The first to arrive was McDonald’s 15-cent hamburger after which Burger King released their 37-cent hamburger (Whopper). It really was an excellent strategy by Burger King because they were indirectly sending a message out to consumers that their burgers are of a better quality which is the reason for the difference in price. This brilliant action prompted McDonald’s to come up with a mammoth burger (Big Mac) in the hopes of competing with Burger King’s Whopper.
Just like the Cola wars above, customer’s preferences for healthier products have made the businesses change their primary focus from hamburgers in a bid to lead the market. A lot of new products have been brainstormed by the both businesses from cranberry-orange muffins to chicken teriyaki sandwiches. This however begs the question, why aren’t they clinging to their origins and finding better ways of offering hamburgers?
|Founder: Maurice McDonald, Richard McDonald||Founder: James W. McLamore, David Edgerton|
|Date of Incorporation: Apr 15, 1955||Date of Incorporation: 1954|
|Headquarters: Oak Brook, Illinois, United States||Headquarters: Miami, Florida, United States|
|Number of Investments: 2||Number of Investments: N/A|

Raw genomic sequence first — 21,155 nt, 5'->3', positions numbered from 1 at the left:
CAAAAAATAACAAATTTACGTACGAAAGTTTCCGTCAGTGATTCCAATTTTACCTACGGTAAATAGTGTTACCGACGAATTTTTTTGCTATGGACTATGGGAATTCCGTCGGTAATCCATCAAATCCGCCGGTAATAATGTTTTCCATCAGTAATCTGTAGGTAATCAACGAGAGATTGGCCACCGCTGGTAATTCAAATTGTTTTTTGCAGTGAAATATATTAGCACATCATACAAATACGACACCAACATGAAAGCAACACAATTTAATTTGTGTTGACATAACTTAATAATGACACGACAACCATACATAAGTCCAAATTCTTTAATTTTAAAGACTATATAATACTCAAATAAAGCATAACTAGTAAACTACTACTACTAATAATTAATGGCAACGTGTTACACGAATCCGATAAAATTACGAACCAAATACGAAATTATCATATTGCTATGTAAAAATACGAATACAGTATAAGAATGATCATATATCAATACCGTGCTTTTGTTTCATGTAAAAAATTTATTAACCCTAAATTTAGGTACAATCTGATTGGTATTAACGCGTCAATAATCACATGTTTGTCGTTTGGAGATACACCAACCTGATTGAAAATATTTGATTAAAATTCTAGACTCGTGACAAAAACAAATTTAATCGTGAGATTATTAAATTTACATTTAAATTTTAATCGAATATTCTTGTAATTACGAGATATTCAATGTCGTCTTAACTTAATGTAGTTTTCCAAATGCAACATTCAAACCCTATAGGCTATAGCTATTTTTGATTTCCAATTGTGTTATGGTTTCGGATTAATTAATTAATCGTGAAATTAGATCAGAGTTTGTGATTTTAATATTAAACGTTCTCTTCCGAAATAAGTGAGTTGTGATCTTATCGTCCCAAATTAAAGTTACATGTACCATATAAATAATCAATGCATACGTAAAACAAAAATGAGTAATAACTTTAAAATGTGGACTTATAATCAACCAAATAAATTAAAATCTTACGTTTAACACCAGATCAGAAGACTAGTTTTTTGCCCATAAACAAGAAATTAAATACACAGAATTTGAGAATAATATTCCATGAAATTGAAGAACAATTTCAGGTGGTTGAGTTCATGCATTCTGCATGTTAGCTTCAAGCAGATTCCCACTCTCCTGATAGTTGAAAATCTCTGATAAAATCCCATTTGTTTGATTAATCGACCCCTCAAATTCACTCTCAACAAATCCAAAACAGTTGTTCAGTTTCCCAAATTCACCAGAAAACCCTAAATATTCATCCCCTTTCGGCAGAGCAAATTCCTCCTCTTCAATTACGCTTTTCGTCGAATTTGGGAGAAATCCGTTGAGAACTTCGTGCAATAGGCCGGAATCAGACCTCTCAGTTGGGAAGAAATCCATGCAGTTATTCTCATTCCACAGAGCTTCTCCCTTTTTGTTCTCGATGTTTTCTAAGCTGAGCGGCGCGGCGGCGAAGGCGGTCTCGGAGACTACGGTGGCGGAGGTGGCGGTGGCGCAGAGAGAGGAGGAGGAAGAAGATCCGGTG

|Company Status: Public||Company Status: Delisted|
Starbucks vs. Dunkin’ Donuts
Morning Coffee has more or less become a sacred ritual of the populace today. Just the same way phones cannot be discussed without Apple being mentioned, so also coffee cannot be discussed without mentioning Starbucks or Dunkin Donuts.
According to a Harvard report, Starbucks and Dunkin Donuts control 60% of the United State’s coffee market. Starbucks takes the lead with 36% market share leaving Dunkin Donuts with 24% share. In the beginning, both companies co-existed peacefully with Dunkin Donuts focused more on baked foods. The rivalry officially began around 2003 when Dunkin Donuts entered the beverage market, producing variants of cappuccinos and lattes.
Recent marketing campaigns continue to show Dunkin Donuts sense of humor in contrast to “serious” Starbucks marketing style. This development as well as many others is responsible for the general perception of Dunkin Donuts being the “fun” company. Starbucks on the other hand has taken up serious issues affecting the world. For instance, their “#racetogether campaign” was developed to engage people in the issues of race. This however brought forth some negative reactions on social media and a haphazard in-store implementation.
Regardless of which brand is perceived as “fun” to the populace, Starbucks still leads the market and the sales stats show no sign of a downward slope in the nearest future.
|Founder: Gordon Bowker, Jerry Baldwin, Zev Siegl||Founder: William Rosenberg|
|Date of Incorporation: Mar 31, 1971||Date of Incorporation: 1950|
|Headquarters: Seattle, Washington, United States||Headquarters: Massachusetts, United States|
|Number of Investments: 6||Number of Investments: N/A|
|Company Status: Public||Company Status: Private|